Peter Moore Smith, Raveling (Little, Brown, 2000)
[originally posted 30Nov2001]
Acclaimed short story writer Peter Moore Smith turns his talents to novel writing, and Raveling is his debut offering. It’s been received with, to be kind, mixed reviews, probably because it’s a genre novel—but what genre it is is somewhat elusive.
Pilot Airie is a diagnosed schizophrenic whose mental problems started after the abduction of his little sister twenty years before. His mother Hannah, who’s almost as neurotic as Pilot is, has started seeing double; his brother Eric, a successful neurosurgeon, says it’s psychosomatic. (Dad’s off in Florida with the new girlfriend.) Welcome to Oprahland, where dysfunction reigns supreme. Smith puts a twist on it, though—the story is completely told through the eyes of Pilot, who believes himself omniscient. Thus, we are forced to ask ourselves from page one, is any of this actually happening, or is it all in Pilot’s head? And if it IS really happening, what does that say about the underlying message about schizophrenia and its relation to (what we shall call for lack of a better term) extrasensory powers?
Sounds like a mystery, doesn’t it? Well, perhaps, or it could be a novel of the dysfuctional-fiction genre, focusing on drawing the character of Pilot and having him interact with those around him. Or a historical novel—not of the gothic-romance type, but a novel of the process of attempting to rebuild history (given Pilot’s narration, the mystery isn’t just about what happened to his sister, but about what’s happened to his family over the twenty years following what happened to Fiona, see?). And this is, perhaps, where some reviewers are getting sidetracked; how you approach the book will probably lead to how you view the last half of it. If it’s a conventional mystery, it very quickly gets predictable.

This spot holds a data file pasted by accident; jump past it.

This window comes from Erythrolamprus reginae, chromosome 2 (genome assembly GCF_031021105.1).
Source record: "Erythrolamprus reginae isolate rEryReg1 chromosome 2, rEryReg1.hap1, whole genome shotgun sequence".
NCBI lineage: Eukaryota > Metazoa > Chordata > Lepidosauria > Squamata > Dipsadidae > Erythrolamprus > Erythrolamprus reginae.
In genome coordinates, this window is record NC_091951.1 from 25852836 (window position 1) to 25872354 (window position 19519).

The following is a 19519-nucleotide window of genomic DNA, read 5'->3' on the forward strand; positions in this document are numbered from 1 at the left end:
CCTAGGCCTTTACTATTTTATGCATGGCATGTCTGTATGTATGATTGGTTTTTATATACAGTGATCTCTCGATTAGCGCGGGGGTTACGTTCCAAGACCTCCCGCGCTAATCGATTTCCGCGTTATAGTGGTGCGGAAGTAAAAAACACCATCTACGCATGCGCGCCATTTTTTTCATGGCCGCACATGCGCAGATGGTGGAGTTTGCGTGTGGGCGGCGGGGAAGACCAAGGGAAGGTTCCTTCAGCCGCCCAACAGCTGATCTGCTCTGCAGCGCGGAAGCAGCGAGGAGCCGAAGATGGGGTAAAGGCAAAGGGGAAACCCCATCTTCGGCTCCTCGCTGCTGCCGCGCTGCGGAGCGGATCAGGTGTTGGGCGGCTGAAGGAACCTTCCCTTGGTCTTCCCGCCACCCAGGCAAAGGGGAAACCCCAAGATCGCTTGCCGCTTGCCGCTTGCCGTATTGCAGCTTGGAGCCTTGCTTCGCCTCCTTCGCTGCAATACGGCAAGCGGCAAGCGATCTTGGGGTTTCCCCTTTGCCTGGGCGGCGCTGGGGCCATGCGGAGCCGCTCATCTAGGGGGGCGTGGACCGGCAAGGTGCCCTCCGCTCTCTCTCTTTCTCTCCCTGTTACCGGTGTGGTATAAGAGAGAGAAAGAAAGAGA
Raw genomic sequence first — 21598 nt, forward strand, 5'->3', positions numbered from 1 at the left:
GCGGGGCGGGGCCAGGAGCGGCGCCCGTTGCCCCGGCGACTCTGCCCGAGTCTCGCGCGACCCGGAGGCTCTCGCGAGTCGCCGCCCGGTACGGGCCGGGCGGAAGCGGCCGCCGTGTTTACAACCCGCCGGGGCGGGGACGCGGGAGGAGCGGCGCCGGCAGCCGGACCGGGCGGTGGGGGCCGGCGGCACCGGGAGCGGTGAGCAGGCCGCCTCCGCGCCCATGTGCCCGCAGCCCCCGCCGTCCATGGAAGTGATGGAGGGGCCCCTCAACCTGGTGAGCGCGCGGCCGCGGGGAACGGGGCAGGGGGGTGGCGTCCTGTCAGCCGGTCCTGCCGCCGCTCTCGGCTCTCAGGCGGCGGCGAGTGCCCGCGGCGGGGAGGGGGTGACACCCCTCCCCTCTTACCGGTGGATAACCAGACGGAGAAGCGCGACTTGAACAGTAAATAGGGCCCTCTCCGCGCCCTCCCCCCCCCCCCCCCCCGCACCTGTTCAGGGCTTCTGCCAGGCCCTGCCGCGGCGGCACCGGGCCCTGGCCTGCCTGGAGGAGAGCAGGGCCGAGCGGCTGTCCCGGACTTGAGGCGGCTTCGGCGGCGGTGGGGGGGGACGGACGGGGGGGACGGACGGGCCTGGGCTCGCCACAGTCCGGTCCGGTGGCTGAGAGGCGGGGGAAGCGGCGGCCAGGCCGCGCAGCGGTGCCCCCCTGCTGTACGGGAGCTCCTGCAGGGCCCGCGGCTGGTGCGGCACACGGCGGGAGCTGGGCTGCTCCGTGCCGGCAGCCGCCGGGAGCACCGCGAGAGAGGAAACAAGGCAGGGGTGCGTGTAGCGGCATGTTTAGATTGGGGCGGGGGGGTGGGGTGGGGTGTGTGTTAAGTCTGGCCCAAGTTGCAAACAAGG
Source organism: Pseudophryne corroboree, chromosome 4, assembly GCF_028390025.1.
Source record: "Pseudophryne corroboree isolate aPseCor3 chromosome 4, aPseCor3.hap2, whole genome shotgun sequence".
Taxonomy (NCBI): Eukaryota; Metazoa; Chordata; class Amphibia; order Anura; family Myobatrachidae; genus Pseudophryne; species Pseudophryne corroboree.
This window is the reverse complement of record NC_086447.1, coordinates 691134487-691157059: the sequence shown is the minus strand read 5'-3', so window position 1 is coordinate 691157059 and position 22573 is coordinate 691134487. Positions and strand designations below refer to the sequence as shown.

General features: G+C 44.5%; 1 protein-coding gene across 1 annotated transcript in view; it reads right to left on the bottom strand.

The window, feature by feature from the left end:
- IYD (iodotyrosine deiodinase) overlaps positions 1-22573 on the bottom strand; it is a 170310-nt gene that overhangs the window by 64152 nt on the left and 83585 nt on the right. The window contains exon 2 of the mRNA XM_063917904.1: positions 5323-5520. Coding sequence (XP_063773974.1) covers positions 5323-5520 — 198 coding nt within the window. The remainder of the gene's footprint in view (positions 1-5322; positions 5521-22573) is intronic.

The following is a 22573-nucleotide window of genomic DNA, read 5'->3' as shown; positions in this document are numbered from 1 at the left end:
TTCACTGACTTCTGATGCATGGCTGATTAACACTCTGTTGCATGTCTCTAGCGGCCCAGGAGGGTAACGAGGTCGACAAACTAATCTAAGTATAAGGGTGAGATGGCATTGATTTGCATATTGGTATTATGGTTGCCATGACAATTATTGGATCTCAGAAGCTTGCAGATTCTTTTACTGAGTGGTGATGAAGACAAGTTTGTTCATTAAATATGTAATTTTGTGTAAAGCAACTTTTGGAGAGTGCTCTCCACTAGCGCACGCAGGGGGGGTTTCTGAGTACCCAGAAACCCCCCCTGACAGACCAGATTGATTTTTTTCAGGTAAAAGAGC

I chose to look at it as a kind of Pilot-vs.-the-world story, or a coming-of-age book about a thirty-year old schizophrenic, and that made all the difference. The solving of the mystery of Fiona is handled more in the sense of classical tragedy than contemporary mystery; you can see the ending coming a mile off, but that’s because the solving of the mystery itself is a background to the players and their motives; the real mystery for the reader lies in Pilot himself.
An enjoyable read, especially for a first novel. *** ½